Missing a type parameter or trait bound

Trying to hold an Iterator generated from IntoIterator. Need some help about the compile error.

struct Calories<I>(I);

impl<I: Iterator<Item = String>> Calories<I> {
    fn new<S>(source: S) -> Self
        S: IntoIterator<Item = String>,
        S::IntoIter: Iterator<Item = String>,

fn main() {}



   Compiling playground v0.0.1 (/playground)
error[E0308]: mismatched types
 --> src/main.rs:9:14
3 | impl<I: Iterator<Item = String>> Calories<I> {
  |      - this type parameter
9 |         Self(source.into_iter())
  |         ---- ^^^^^^^^^^^^^^^^^^ expected type parameter `I`, found associated type
  |         |
  |         arguments to this function are incorrect
  = note: expected type parameter `I`
            found associated type `<S as IntoIterator>::IntoIter`
  = note: you might be missing a type parameter or trait bound
note: tuple struct defined here
 --> src/main.rs:1:8
1 | struct Calories<I>(I);
  |        ^^^^^^^^

For more information about this error, try `rustc --explain E0308`.
error: could not compile `playground` due to previous error

Rust Playground


Simple and straightforward solution. Thanks!

I found I enter to same error while attempting to implement FromIterator<String> for Calories<I>.
Compiler is not happy about S: IntoIterator<IntoIter = I>.

FromIterator<Item> is designed for things which consume the iterator altogether, and thus don't care what the IntoIter type is. They have to have one implementation for all T: IntoIterator<Item = Item> -- that's why the bound is on the trait method. It looks like you tried to work around this by changing the bounds on the trait method, but that's not allowed -- the point of traits is that implementors fulfill the prescribed ability.

Or to put it more concretely, there's no way for this to work with generics because if it did, someone could call

type VecInIt = std::vec::IntoIter<String>;
type VecDeqInIt = std::collections::vec_deque::IntoIter<String>;

/// ...

let cal: Calories<VecInIt> =
    <Calories<VecInIt> as FromIterator<String>>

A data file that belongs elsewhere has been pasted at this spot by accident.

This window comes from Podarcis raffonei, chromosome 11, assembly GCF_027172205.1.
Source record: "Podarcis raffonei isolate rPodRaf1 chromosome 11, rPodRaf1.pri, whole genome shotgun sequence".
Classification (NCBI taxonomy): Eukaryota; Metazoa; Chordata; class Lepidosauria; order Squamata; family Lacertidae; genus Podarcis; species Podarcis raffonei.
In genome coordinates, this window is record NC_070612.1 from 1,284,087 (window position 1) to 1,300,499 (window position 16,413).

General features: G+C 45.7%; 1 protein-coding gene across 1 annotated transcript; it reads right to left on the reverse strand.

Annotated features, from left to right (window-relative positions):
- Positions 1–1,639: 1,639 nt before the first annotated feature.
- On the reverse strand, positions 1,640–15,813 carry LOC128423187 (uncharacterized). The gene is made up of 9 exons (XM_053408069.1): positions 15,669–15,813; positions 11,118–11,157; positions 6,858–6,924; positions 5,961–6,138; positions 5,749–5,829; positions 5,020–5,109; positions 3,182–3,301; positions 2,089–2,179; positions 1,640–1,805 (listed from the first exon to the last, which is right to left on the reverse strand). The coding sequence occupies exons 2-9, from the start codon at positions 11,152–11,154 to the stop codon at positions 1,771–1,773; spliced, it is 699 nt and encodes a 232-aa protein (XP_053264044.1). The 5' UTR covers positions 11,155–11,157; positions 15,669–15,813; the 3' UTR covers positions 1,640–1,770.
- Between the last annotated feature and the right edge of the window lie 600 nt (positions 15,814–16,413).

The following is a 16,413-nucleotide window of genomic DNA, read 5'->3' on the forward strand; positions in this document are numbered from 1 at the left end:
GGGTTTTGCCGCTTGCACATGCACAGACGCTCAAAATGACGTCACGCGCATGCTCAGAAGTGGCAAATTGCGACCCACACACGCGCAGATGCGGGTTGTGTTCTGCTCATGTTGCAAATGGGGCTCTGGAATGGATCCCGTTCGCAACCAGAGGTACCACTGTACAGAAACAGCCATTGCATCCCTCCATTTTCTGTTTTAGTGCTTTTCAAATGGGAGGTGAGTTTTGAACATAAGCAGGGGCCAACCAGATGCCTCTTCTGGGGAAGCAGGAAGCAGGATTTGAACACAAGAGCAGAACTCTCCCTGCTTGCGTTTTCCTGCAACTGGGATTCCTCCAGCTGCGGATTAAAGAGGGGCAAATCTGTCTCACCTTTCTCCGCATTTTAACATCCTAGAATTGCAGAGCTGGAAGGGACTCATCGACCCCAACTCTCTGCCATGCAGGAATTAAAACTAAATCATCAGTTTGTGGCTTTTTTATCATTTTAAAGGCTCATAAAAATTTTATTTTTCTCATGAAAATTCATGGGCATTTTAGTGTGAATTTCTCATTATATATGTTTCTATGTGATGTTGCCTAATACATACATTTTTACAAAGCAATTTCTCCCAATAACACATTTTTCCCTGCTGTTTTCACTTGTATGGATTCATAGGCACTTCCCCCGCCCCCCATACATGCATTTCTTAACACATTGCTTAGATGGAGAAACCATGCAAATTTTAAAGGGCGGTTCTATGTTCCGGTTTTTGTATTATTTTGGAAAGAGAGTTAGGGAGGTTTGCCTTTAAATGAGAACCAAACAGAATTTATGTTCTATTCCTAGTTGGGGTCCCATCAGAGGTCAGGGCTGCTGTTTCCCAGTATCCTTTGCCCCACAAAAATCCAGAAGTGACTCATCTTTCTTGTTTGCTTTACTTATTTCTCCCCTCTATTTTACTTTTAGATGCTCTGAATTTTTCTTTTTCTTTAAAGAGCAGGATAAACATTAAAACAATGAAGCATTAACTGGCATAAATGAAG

But this makes no sense; you can't get a VecInIt out of a VecDeqInIt.

There is no way to "smuggle" the IntoIterator::IntoIter that's generic at the function level into the returned Self type, which is always the same type within the impl block (even if generic at the impl header level). Type erasure (Box<dyn Iterator<Item=String>>) doesn't help as the trait method has to accept even lifetime-carrying IntoIterator types, and there's no sound way to erase the lifetimes of those so that you can get the single Self type.

In summary, this trait doesn't do the task you're trying to accomplish, there's no sound way to force it to, and you need a different tool.


You can implement From<S> where S: IntoIterator<Item = String> though:

impl<S> From<S> for Calories<<S as IntoIterator>::IntoIter>
    S: IntoIterator<Item = String>,
    fn from(source: S) -> Self {


P.S.: Not sure if such blanket implementations are a good idea. I think I sometimes got into trouble with potentially overlapping implementations; i.e. you can't do this for several traits but only for one (Playground).


Thanks! Generic trait method indicate that one implementor type has to deal with all kind of concrete method is a very good point. Simply making the implementor generic won't fullfill such contract.

I try to chain Calories as a part of iterator dot syntax. Something like


Seems the implementation would turn unnecessarily complicated.
I'll go break the chain to keep the code simple.
Thanks for your answer.

.collect is a method to terminate a chain of iterator method calls, and create a collection (or single value) from the result of executing / iterating through the iterator. If your Calories<T> type is a new iterator itself, then working with .collect is the wrong approach. If you want a nice-looking method in an iterator chain, then define your own extension trait for Iterators, similar to how the itertools crate does it.

Rust Playground


The IteratorExt is a good pattern for implementing chain method. I also found that I can chain the constructor of Calories<T> by implemting an Apply trait. Thanks for your help again!
Rust Playground

Couldn't this Apply trait be defined very generically?

-trait Apply<Output>: Sized {
-  fn apply(self, f: fn(Self) -> Output) -> Output {
+trait Apply: Sized {
+  fn apply<T>(self, f: fn(Self) -> T) -> T {
-impl<I: Iterator<Item = String>> Apply<Calories<I>> for I {}
+impl<T> Apply for T {}
 fn main() {
   let vs = ["100", "200", "300"];
   let max = vs.into_iter().map(String::from).apply(Calories::new).fold(0usize, usize::max);
   println!("{}", max);


I wonder, does such a generic apply method exist somewhere already?

Or even more generic:

 trait Apply: Sized {
-  fn apply<T>(self, f: fn(Self) -> T) -> T {
+  fn apply<T, F: FnOnce(Self) -> T>(self, f: F) -> T  {


E.g. tap::Pipe::pipe

1 Like

Interesting! A difference is that tap::Pipe is implemented for all T: ?Sized which makes sense because some of the additional methods (e.g. tap::Pipe::pipe_ref) work on references, thus it's possible to support types which are !Sized (like [u8]).

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